from the visual to the gustatory.
A Visit to Tuol Sleng
Under Pol Pot, the Tuol Svay Prey High School was transformed into S-21, the core of
Democratic Kampuchea’s internal surveillance and disciplinary apparatus. The former high
school’s classrooms were crudely transformed and deployed as prison cells and torture
chambers. During the Vietnamese occupation, S-21 was transformed into a genocide museum,
which has since become one of Phnom Penh’s most popular tourist destinations.
Any visit to a memory site of atrocity raises the question of visitor’s ambiguous identity as a
witness to the past or as a voyeur of the other’s pain. Philip Gourevitch (1998) confronted this
dilemma when he visited Rwanda’s Nyarubuye genocide memorial, where the murdered victims
were left unburied as a potent means of commemoration of their atrocious ends:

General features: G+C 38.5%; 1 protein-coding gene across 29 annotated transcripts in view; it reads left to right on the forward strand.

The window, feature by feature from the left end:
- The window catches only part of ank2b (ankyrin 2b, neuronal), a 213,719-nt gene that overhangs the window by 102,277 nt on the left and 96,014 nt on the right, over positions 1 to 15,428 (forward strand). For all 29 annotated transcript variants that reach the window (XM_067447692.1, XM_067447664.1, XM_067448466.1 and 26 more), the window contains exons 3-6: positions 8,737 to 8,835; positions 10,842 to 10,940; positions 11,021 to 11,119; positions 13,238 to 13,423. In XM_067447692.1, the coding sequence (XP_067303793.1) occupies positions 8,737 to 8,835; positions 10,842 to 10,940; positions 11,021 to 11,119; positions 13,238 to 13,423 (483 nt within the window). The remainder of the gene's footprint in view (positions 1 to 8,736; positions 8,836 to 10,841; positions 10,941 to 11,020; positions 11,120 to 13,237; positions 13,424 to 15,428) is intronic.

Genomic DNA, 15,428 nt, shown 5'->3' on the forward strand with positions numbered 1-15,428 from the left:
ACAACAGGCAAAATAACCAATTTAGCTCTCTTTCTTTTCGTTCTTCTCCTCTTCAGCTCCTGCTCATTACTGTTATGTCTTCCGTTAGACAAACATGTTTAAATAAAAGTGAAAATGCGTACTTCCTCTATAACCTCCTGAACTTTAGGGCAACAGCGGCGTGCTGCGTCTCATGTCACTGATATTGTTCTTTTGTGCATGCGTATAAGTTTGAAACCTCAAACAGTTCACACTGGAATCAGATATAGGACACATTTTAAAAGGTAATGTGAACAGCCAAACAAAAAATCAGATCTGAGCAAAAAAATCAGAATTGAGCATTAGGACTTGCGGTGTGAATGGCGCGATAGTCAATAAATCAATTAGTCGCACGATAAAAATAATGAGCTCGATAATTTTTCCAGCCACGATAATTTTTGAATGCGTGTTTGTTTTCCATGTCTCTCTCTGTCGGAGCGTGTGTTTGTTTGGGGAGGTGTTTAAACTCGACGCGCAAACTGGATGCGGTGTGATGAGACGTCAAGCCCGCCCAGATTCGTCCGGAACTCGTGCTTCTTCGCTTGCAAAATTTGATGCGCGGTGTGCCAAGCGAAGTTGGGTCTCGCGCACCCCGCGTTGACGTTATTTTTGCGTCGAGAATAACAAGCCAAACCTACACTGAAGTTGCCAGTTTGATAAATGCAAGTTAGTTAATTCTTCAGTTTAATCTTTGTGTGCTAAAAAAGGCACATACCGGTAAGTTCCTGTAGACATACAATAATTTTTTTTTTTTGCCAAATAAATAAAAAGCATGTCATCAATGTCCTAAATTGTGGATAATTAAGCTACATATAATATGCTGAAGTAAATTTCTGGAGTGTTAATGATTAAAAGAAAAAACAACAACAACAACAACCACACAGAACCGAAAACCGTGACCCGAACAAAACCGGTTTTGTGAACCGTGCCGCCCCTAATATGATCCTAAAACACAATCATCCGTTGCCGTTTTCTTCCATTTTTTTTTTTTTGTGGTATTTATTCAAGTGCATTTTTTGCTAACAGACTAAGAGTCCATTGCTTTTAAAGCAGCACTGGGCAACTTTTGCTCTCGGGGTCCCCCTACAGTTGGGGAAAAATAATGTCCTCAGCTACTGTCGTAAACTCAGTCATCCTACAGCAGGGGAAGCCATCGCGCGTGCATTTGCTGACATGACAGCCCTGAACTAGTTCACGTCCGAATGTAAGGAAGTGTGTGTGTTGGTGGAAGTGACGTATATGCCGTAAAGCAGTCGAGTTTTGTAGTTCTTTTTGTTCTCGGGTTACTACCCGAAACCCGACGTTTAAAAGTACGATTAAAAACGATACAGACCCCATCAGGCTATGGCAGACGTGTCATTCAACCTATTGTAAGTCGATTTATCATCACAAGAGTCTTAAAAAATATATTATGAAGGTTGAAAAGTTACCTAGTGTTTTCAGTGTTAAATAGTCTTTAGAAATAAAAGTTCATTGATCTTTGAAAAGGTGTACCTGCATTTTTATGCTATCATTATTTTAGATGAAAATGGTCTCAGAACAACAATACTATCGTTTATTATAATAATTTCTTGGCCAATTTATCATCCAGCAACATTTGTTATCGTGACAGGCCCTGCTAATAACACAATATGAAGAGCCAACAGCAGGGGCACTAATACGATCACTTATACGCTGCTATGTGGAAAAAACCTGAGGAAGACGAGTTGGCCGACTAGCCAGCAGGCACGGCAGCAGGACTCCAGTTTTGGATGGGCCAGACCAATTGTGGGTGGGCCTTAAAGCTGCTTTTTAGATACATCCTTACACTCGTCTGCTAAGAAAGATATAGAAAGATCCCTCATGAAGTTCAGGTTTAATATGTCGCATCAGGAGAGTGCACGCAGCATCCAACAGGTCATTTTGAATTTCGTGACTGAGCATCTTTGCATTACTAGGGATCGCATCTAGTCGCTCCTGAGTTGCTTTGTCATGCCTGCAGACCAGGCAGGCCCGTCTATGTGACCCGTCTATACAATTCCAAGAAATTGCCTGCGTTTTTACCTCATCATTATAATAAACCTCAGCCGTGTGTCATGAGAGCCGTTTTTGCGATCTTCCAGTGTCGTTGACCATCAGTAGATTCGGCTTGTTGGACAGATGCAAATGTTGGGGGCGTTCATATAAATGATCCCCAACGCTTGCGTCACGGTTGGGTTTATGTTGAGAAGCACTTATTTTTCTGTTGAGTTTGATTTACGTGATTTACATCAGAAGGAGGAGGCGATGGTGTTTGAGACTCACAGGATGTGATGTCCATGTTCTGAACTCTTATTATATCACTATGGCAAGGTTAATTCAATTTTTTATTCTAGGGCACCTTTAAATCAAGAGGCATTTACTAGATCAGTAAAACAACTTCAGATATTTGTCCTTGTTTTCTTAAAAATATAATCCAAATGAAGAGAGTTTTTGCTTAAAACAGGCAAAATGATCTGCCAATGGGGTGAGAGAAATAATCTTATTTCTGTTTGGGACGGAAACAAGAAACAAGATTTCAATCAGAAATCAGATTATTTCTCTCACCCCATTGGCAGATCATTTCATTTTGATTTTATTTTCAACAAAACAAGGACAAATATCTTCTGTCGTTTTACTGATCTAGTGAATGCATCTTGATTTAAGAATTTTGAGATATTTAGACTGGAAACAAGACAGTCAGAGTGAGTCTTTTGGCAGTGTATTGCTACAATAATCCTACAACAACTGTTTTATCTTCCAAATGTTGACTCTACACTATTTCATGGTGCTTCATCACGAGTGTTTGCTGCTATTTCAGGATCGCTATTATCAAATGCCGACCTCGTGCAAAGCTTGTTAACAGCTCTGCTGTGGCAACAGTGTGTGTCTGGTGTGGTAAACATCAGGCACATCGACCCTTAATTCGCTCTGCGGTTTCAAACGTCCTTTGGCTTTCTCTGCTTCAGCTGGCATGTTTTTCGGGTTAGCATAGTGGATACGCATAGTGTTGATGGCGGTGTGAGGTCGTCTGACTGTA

The dead at Nyarubuye were, I’m afraid, beautiful. There was no getting around it. The
skeleton is a beautiful thing. The randomness of the fallen forms, the strange tranquility
of their rude exposure, the skull here, the arm bent in some uninterpretable gesture there
– these things were beautiful, and their beauty only added to the affront of the place. I
couldn’t settle on any meaningful response: revulsion, alarm, sorrow, grief, shame,
incomprehension, sure, but nothing truly meaningful. I just looked, and I took
photographs, because I wondered whether I could really see what I was seeing while I
saw it, and I wanted also an excuse to look a bit more closely (p. 19).
Sven Lindqvist (1992), another explorer of historical pain, connects memory sites of atrocity to
the European project of colonialism. Noting that the Victorian liberal theorist Herbert Spenser
had applauded the extermination of those troublesome human populations that stood in the way
of the civilizing projects of Western colonialism (pp. 8-9), Lindqvist observes that:
The idea of extermination lies no farther from the heart of humanism than Buchenwald
lies from the Goethehaus in Weimar. That insight has been completely repressed, even by
Germans, who have been made sole scapegoats for ideas of extermination that are
actually a common European heritage (p. 9).